Gilad Hekselman was born in Israel February 3, 1983 in Kfar Saba, and he grew up in Alfey Menashe. He began on piano at age six, and guitar at age nine. From ages 12-14 he performed regularly on two television programs on the Children Channel in Israel, where his fellow musicians introduced him to playing jazz. He attended Thelma Yellin High School of the Arts, a national magnet school also attended over the years by a number of notable Israeli jazz musicians. Several graduates of Yellin – including Omer Avital, Avi Leibovich, and Eli Digibri – migrated to New York in the mid-1990s, attended The New School, and ultimately became frequent performers at Smalls. Hekselman, who arrived at The New School in 2004, and who has been recently featured at Smalls, is the latest to become a part of that legacy.

His musical influences are diverse. Guitar enthusiasts might compare Hekselman with guitar masters such as Pat Metheny, Kurt Rosenwinkel, John Scofield, or Peter Bernstein. And I think many will agree with me that he will be added to that list in short order. But as much as Gilad respects other guitarists, he points to pianists Bill Evans and Ahmad Jamal (as well as John Coltrane) as his principal influences, and he carries some of a pianist’s sensibilities into his music. The way he accompanies himself reflects the pianist’s notion of left-hand/right-hand independence. Sometimes he’ll use piano voicings that are uncommon on guitar. Aside from having influences in the music of his native environs, Gilad studied North Indian classical music with sarod player Sanjay Sharma, acquiring in the process a distinctive rhythmic emphasis in his music.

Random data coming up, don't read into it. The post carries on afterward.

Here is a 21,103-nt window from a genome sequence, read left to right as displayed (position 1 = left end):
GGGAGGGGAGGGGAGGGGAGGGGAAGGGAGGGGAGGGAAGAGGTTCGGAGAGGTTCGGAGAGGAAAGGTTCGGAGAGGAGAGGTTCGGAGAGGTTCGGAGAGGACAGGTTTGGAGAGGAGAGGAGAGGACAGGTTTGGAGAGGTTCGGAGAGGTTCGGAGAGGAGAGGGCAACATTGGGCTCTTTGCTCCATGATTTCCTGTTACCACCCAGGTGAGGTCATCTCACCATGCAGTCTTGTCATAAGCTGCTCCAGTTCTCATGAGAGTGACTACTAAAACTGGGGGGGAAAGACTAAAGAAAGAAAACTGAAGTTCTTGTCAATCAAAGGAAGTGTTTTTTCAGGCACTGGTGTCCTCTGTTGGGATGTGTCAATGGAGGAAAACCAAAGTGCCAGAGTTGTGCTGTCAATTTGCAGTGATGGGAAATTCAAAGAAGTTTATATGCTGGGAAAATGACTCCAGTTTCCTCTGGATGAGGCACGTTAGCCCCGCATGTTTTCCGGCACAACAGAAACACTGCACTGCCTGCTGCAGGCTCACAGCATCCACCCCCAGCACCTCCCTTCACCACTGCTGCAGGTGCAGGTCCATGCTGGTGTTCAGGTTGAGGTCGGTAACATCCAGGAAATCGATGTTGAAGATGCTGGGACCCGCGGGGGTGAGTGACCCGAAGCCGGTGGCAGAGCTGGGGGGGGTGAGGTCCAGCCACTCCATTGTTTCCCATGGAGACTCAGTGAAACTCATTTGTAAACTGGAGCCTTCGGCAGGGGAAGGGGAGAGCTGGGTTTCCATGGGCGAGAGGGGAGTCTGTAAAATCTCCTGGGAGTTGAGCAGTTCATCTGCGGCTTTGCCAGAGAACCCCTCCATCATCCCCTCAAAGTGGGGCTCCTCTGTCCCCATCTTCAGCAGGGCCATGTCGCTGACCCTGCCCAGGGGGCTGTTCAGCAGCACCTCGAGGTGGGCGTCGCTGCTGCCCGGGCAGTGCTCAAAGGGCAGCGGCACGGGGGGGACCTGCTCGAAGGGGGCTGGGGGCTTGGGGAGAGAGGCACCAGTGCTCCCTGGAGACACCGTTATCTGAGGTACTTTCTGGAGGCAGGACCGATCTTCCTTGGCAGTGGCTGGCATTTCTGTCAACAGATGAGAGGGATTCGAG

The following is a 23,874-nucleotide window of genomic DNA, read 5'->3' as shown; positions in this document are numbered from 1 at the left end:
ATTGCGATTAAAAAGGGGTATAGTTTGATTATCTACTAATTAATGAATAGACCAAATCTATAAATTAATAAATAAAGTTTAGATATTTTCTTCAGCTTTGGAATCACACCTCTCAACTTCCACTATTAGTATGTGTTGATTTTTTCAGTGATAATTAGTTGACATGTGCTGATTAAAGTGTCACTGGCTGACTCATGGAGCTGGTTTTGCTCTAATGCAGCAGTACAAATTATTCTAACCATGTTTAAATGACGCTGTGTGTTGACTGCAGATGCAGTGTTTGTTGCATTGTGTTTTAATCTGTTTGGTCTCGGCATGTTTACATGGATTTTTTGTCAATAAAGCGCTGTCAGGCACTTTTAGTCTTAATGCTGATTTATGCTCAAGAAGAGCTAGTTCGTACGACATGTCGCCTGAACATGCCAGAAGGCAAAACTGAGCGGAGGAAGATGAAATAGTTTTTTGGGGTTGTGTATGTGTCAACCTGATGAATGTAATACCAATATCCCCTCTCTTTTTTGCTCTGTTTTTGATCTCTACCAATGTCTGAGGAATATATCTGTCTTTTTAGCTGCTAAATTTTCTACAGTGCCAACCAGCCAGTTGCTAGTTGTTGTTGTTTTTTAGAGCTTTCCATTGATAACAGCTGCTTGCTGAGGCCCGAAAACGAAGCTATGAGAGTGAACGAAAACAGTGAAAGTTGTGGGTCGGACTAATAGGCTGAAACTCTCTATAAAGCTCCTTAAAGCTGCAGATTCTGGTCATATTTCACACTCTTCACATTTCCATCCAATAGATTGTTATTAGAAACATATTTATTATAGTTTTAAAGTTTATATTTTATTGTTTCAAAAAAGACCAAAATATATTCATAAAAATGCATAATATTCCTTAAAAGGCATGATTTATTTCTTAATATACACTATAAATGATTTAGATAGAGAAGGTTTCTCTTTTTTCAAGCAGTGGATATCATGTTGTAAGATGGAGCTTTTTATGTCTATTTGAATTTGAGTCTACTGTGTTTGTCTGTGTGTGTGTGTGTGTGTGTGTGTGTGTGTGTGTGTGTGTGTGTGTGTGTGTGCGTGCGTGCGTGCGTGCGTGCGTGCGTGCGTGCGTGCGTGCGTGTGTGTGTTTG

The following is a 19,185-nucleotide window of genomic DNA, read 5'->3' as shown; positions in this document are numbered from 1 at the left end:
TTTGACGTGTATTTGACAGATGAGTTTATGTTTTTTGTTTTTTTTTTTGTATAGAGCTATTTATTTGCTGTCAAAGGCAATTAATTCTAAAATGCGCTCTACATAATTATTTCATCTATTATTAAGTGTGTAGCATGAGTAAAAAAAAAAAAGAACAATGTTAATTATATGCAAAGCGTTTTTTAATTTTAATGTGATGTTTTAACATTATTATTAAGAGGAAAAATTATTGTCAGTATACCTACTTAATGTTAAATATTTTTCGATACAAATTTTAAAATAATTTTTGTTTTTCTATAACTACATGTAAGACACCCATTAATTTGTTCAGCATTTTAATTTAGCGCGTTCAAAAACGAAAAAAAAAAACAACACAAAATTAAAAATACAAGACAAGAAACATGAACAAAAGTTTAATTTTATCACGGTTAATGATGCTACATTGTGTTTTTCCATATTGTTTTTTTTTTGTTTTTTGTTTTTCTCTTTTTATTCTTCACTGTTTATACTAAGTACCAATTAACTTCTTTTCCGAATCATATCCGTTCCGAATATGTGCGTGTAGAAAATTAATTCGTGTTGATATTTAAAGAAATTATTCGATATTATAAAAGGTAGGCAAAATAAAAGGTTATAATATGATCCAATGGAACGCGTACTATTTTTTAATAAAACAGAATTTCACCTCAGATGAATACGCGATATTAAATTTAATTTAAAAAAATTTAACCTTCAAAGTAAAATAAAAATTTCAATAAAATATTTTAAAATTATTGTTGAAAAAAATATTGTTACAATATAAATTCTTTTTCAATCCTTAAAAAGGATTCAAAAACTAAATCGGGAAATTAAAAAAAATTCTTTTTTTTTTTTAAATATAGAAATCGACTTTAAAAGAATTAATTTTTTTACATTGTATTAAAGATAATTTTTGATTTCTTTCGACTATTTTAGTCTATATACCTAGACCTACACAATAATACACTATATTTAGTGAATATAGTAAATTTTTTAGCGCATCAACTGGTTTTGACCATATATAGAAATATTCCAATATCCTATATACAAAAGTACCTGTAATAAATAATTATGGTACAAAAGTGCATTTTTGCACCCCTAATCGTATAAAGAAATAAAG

Appears on Gilad Hekselman / SplitLife

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